“The play is the starting point,” says Rachel May, artistic director and co-founder of Atlanta’s Synchronicity Theatre. “But then we want it to inspire conversations and really foster connections and allow people to hear one another.” Suffice it to say, the company produces works that really give people something to talk about—like the Tony Award-winning “Eclipsed,” for example, Danai Gurira’s play about Liberian women’s struggle and resilience amid civil war (which ran on Broadway this spring in a production starring Lupita Nyong’o).
A part of the company’s upcoming 19th season, “Eclipsed” also demonstrates the particular theme Synchronicity always seeks to cover: women. About 85 percent of the plays they produce are by female playwrights, and they often include strong roles for female artists. “We are very intentional about ensuring that the plays we look at and the subjects that we address in the plays are important to women, or are bringing women’s voices forward,” May explains.
Regardless of what subject Synchronicity is tackling, it all goes back to that desire to feed discussion. “For us,” May notes, “it is really important to put fantastic theater on stage, but it is equally if not more important for us to use that theater as a spark to amplify community connections and dialogue.” For each show, they create a number of partnerships with local organizations to join them in conducting and moderating post-show discussions, or creating analogous artistic experiences or educational programming. Previous collaborations have included an art exhibit at Emory University that tied to a production and a discussion at their arts and ethics department, and a program with the National Center for Civil and Human Rights.
Combining media isn’t anything new for May, though. A performer first, she was also a visual artist and got into painting, which led to set design, the career path she initially thought she would follow. But when she took a directing class during college, she realized that role would allow her to utilize all sides of her creative self.
“I consider myself a collage artist,” she says. “I think I’m good at bringing out the best in people and taking a whole bunch of different ideas and bringing them together to a cohesive vision. I really enjoy being a part of each element of the process and helping bring that to fruition. And I just love designers and I love actors and I think they’re brilliant and beautiful and wonderful. It’s a great privilege to kind of be able to be the chef and bring all of the wonderful ingredients together.”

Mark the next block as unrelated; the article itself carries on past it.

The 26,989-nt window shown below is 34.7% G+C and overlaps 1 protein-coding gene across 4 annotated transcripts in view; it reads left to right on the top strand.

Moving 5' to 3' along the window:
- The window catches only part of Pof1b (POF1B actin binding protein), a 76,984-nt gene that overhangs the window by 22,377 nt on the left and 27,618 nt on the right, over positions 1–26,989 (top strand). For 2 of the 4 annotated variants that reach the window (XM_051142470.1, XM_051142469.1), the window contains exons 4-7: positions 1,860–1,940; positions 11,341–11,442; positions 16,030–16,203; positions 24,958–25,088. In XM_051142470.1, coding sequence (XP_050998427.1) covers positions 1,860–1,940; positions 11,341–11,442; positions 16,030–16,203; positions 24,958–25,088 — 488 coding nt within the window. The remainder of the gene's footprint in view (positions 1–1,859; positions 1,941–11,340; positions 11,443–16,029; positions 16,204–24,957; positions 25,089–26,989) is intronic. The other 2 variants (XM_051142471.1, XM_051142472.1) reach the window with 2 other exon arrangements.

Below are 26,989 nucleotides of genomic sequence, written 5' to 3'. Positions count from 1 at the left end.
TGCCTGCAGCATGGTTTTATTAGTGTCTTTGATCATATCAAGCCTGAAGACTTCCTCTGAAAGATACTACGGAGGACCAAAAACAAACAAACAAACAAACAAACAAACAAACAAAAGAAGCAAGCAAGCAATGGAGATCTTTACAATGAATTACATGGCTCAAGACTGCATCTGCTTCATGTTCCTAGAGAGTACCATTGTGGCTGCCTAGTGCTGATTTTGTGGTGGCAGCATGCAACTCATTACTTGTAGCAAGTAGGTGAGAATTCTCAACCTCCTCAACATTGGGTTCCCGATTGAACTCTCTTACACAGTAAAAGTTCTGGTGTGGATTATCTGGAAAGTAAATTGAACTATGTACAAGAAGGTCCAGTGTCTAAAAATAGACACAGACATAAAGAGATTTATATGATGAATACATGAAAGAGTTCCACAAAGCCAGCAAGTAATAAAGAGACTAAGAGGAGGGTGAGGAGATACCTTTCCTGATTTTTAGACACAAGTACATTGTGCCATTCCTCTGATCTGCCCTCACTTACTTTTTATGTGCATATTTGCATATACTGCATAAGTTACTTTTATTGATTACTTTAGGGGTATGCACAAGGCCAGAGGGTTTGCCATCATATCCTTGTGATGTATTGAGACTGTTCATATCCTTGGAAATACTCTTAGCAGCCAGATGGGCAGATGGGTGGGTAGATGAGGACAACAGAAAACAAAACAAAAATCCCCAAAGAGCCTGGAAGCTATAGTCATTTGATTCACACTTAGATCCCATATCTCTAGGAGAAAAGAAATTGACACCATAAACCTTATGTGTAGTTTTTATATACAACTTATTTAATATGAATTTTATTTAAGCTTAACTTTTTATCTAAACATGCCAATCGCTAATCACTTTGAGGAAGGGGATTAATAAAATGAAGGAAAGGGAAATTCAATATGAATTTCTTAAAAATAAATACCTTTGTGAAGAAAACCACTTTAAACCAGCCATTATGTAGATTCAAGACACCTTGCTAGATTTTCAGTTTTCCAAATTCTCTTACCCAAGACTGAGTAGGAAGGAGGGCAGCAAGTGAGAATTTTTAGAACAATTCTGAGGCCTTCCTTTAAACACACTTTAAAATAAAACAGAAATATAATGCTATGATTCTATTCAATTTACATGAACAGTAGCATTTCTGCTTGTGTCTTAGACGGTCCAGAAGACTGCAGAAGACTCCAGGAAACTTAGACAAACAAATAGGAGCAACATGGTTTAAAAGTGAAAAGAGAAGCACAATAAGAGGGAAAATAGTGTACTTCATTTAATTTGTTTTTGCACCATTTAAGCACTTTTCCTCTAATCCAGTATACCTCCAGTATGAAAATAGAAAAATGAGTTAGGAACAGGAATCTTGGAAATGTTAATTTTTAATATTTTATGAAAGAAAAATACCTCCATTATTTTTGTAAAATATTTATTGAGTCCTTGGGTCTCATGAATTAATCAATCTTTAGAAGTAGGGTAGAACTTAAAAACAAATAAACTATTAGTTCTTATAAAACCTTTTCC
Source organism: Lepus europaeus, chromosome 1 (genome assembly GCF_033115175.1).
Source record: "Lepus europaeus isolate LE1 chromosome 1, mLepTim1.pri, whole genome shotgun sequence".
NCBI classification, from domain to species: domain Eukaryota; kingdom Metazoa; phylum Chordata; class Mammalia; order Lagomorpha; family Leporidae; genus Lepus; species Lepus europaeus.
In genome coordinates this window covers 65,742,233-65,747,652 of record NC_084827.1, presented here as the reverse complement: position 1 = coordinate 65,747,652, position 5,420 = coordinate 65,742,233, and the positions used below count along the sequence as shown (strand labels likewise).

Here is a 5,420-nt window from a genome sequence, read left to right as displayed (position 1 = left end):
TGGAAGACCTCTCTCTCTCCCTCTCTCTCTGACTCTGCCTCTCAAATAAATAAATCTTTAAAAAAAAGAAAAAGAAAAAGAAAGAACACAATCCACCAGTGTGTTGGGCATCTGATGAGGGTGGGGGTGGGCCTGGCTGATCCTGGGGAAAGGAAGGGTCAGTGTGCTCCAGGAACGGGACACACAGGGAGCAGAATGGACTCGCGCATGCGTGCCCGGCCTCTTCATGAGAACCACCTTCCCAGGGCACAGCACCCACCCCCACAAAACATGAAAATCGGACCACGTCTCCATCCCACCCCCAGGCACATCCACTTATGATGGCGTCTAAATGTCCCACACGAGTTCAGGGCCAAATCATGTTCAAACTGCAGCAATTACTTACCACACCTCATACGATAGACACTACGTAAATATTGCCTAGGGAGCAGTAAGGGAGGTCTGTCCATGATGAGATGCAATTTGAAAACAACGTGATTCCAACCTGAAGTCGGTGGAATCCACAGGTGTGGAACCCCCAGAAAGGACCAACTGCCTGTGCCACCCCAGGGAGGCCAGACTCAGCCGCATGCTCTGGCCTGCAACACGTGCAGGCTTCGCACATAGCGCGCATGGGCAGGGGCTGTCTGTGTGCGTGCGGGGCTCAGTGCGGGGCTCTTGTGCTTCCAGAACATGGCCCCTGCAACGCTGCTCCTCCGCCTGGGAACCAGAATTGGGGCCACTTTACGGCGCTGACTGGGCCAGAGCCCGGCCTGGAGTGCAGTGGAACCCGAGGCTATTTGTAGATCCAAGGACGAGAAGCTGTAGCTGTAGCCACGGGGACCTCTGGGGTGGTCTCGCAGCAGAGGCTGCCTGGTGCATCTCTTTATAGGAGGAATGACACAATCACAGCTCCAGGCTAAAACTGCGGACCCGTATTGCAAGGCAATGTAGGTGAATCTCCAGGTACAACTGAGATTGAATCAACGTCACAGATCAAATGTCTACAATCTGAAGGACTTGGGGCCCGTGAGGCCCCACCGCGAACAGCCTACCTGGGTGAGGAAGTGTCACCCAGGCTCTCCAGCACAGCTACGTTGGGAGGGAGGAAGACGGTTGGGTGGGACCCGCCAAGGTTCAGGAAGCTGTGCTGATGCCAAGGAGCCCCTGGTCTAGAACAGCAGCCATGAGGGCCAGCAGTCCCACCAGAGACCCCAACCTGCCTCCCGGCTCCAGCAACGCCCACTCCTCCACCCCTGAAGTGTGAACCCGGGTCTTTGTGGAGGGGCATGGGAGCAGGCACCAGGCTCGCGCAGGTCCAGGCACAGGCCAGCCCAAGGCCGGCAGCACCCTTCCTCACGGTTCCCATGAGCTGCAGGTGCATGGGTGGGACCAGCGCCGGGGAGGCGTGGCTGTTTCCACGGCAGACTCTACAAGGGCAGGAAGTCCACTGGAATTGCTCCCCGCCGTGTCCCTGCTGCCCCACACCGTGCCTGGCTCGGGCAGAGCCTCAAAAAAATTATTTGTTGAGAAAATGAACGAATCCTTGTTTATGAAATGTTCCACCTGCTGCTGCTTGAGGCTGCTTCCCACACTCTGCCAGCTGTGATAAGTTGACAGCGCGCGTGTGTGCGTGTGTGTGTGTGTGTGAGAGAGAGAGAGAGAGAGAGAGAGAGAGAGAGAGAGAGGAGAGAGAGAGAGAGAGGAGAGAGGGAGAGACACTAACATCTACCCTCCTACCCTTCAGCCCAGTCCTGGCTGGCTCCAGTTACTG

If you want to be one of those ingredients in an upcoming production, you’re in luck; Synchronicity is currently in the process of auditioning for the 2016–17 season. Synchronicity attends the Unified Auditions in Atlanta each year, and then asks a pool of actors to come in for invited auditions. Those actors include those seen at Unifieds, and some who have sent in headshots or simply emailed, asking for the opportunity to try out for a particular role. (In other words, now’s the time to get in touch!)
For those that do get to audition for May, make sure you’re not just acting from the neck up. “They have to have the technical skills. For me, that means they have to fully embody a character from head to toe,” she says. “They need to be able to handle text. They need to be able to ‘walk and talk.’ ”
And if you’re prone to letting nerves get the best of you, May has some tactical techniques that she suggests for actors, like creating a one-page document that reads, ‘My audition is in 10 minutes, I need to remember to...’ and ‘My audition was 10 minutes ago, I need to remember to...’ with three responses for each. “I think actors’ pre-audition brains work a lot better than their audition brains, so it’s kind of a little cheat sheet,” she explains. “Actors all the time go too fast. So you might put down, ‘I need to remember to slow down,’ for example.”
As for the post-audition aspect, it’s about making sure to take care of your heart. “A lot of actors who care so deeply about their work, they walk out of an audition and they beat themselves up about everything that they could have done differently and they could have done better,” May says. “I would fill out ‘I need to remember to call my mom,’ because my mom always says good things! Whatever it is. Really take care of yourself and make sure you don’t allow that to define you.”
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